Lalas: Hold on loosely

and in my opinion, with all due respect to Armas, he is the best we have in that role.) Then there are the youngsters: D.C.'s Brian Carroll and the Metrostars' Ricardo Clark. These are smart, tough guys who aren't averse to doing the anonymous dirty work that makes the No. 10s in front of them look good.

"If the defensive mid goes unnoticed, he's done his job," says Vagenas.

The story of how Vagenas came to play holding mid is typical. "I came into the league as a more attacking player," he relates. "At the time, [Mauricio] Cienfuegos was in L.A. -- arguably the best No. 10 the league's ever seen. So for me to get on the field and see any playing time, I had to tweak my game, learn how to play a more defensive type of game, more possession-oriented."

On the surface, that kind of hard-nosed, do-what-you-have-to-do approach seems to explain everything. After all, the stereotype of the American player is, as Vagenas admits, "an honest athlete." But playing holding mid is not really about hard work, just as playing a rock show is not just about pumping your fist and yelling, "You ready to rock, Detroit? Well, awright!" Both require a great deal of feel, of nuance and awareness and intuition. The holding mid has to read the game and know when to change its flow.

"It's a totally cerebral position," Richard Mulrooney explains. "You can't just run around and try to win the ball. You must read the game, know when to attack, when to support."

It's not all about being "defensive." You must have mad skills, too. Nearly every build-up goes through the position and nearly every counterattack begins with him. "You have to be a little nasty," says Vagenas, "but delicate enough to make those touch passes that get the team out of bad situations."

So how is it that Americans make good holding midfielders?
1) The stereotype. Yes, American players are hardworking, so the necessary work ethic already exists.
2) American defensive mids are often reformed No. 10s, so they already have the ball skills.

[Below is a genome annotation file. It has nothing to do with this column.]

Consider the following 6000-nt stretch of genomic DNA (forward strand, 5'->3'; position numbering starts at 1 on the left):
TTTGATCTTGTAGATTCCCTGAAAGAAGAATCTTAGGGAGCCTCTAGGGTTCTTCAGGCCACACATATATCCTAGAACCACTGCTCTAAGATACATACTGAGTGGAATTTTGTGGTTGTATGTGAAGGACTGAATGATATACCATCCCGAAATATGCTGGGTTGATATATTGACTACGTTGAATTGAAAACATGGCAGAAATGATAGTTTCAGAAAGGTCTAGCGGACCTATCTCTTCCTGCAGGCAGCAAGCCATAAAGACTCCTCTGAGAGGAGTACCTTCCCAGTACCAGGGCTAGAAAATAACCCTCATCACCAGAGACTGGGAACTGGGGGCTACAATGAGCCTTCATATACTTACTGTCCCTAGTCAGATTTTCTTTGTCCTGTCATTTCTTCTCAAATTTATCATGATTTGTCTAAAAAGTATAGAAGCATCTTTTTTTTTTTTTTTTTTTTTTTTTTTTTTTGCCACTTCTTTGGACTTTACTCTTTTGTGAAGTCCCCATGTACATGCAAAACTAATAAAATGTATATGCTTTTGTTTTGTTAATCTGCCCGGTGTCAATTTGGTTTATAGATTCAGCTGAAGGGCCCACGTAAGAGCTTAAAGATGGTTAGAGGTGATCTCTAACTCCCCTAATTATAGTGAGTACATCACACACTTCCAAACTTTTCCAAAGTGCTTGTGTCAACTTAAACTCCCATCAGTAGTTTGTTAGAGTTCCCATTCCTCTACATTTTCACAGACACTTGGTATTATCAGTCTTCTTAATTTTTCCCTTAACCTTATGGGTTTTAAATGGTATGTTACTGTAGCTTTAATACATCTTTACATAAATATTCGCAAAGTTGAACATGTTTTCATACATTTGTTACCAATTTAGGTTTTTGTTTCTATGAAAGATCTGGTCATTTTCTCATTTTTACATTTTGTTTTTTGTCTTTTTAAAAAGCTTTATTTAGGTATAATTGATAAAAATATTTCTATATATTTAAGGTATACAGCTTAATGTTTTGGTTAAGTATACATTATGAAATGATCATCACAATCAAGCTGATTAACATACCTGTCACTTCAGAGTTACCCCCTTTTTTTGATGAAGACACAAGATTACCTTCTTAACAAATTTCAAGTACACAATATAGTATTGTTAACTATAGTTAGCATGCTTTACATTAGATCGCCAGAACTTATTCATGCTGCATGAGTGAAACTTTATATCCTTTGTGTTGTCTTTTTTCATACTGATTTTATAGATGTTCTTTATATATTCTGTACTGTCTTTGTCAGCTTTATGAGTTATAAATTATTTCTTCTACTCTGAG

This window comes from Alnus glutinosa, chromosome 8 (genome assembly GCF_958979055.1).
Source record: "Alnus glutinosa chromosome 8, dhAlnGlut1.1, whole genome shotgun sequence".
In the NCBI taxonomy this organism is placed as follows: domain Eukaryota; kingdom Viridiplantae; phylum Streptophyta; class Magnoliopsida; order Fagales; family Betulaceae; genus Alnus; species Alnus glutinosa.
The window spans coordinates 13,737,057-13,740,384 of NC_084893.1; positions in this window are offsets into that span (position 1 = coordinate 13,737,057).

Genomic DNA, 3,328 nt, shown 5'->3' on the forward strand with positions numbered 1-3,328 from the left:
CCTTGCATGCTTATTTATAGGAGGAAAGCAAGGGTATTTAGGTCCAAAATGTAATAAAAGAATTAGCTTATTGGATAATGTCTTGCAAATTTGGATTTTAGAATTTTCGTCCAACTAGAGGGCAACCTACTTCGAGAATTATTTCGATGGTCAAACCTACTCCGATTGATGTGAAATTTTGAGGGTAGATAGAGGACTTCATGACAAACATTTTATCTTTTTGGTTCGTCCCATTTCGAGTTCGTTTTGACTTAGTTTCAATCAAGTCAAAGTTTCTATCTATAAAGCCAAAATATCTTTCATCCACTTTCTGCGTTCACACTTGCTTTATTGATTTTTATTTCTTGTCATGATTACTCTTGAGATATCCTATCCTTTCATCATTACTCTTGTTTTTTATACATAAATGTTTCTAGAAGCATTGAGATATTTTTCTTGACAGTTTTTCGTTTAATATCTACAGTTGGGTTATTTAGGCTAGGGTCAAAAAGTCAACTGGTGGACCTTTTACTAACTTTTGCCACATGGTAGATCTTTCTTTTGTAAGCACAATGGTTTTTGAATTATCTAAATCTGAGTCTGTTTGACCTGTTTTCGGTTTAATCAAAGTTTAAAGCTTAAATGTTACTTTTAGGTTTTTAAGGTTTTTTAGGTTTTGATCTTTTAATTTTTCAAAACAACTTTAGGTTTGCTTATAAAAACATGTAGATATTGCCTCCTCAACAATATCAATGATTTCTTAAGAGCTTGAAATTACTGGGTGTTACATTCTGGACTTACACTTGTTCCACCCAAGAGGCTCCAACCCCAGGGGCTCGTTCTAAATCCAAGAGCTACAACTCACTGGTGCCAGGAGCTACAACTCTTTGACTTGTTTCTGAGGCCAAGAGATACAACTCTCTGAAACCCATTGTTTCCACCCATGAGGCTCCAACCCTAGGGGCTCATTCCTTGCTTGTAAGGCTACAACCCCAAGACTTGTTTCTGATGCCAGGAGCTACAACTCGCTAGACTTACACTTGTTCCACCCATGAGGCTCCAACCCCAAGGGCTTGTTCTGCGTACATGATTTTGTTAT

3) Americans learn to play stringent defense from the day we show up as an under-8 with our shinguards strapped over our jeans.
4) American players are educated, intelligent, and quick studies, so they are usually very capable of reading the game, though they are not always so good at taking advantage of what they read.
And 5) The James Dean individualist thing. (That last one also leads to some dubious geopolitical decisions and some even more dubious solo albums, such as Jani Lane's "Back Down to One" and Tracii Guns' "Killing Machine.")

"You have to go get the game at this position, rather than let the game to come to you," says Mulrooney. "I want to go and try to control the game."

Fourteen years from now, when some wunderkind striker from Albuquerque is raising the World Cup trophy and signing with AC Milan for A-Rod-type money, he'll be there because an anonymous holding midfielder is in total control of the game.

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I spent two days trying to figure out how to work the Miss USA pageant into this column as seamlessly as Jeff Bradley worked his Masters gig into his "First XI" column. This is all I got:

My lock for this week is Kansas City over Columbus. If recent history means anything, I'll be wrong. Because I thought Miss Tennessee was a lock to win the Miss USA pageant. She was witty, intelligent, unaffected and beautiful. She was robbed! She came in fourth runner-up! She was even bested by Miss Oklahoma, who answered the hypothetical dinner-guest question with "Justin Timberlake." So now I'm on a mission to console Miss Tennessee. Anyone have any leads?

Greg Lalas played for the Tampa Bay Mutiny and the New England Revolution in 1996 and 1997. E-mail him at Views and opinions expressed in this column are those of the author and not necessarily those of Major League Soccer or

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